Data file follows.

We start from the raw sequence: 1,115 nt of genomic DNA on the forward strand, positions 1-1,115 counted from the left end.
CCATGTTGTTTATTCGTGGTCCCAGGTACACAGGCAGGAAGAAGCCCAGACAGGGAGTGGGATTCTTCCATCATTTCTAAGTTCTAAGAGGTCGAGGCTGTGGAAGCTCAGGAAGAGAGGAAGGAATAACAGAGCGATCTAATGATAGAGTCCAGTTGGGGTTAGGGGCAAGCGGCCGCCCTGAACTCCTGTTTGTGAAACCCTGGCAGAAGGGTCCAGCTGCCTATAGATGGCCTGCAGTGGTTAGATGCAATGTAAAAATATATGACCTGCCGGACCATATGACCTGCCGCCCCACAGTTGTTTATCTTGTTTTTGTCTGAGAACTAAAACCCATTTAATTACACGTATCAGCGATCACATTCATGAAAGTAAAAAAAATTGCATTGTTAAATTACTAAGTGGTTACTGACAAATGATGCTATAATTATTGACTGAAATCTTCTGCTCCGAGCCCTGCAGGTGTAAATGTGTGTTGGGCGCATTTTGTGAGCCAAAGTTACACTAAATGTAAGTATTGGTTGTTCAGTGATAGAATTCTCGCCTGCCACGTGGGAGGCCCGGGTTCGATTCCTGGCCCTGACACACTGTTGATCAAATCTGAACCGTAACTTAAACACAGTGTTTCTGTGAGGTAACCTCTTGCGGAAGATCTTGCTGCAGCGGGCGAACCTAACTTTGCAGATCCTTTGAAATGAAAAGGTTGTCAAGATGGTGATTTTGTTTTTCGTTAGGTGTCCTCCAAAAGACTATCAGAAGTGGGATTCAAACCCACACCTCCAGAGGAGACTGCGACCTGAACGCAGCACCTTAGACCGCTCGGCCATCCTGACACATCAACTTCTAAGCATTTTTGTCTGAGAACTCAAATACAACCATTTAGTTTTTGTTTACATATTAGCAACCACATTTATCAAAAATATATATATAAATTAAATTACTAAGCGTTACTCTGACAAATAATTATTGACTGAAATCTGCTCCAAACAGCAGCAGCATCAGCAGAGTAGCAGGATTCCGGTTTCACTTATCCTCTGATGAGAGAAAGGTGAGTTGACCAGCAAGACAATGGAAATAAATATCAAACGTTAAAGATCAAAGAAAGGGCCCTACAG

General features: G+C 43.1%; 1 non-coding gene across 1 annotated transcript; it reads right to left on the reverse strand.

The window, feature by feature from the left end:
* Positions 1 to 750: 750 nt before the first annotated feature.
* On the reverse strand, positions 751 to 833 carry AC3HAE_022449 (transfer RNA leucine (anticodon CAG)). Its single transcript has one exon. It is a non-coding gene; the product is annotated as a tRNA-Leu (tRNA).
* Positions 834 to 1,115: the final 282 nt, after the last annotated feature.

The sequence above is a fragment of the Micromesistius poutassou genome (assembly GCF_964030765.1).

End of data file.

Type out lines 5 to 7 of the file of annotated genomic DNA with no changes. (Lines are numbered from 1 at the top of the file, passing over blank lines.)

* Positions 1 to 750: 750 nt before the first annotated feature.
* On the reverse strand, positions 751 to 833 carry AC3HAE_022449 (transfer RNA leucine (anticodon CAG)). Its single transcript has one exon. It is a non-coding gene; the product is annotated as a tRNA-Leu (tRNA).
* Positions 834 to 1,115: the final 282 nt, after the last annotated feature.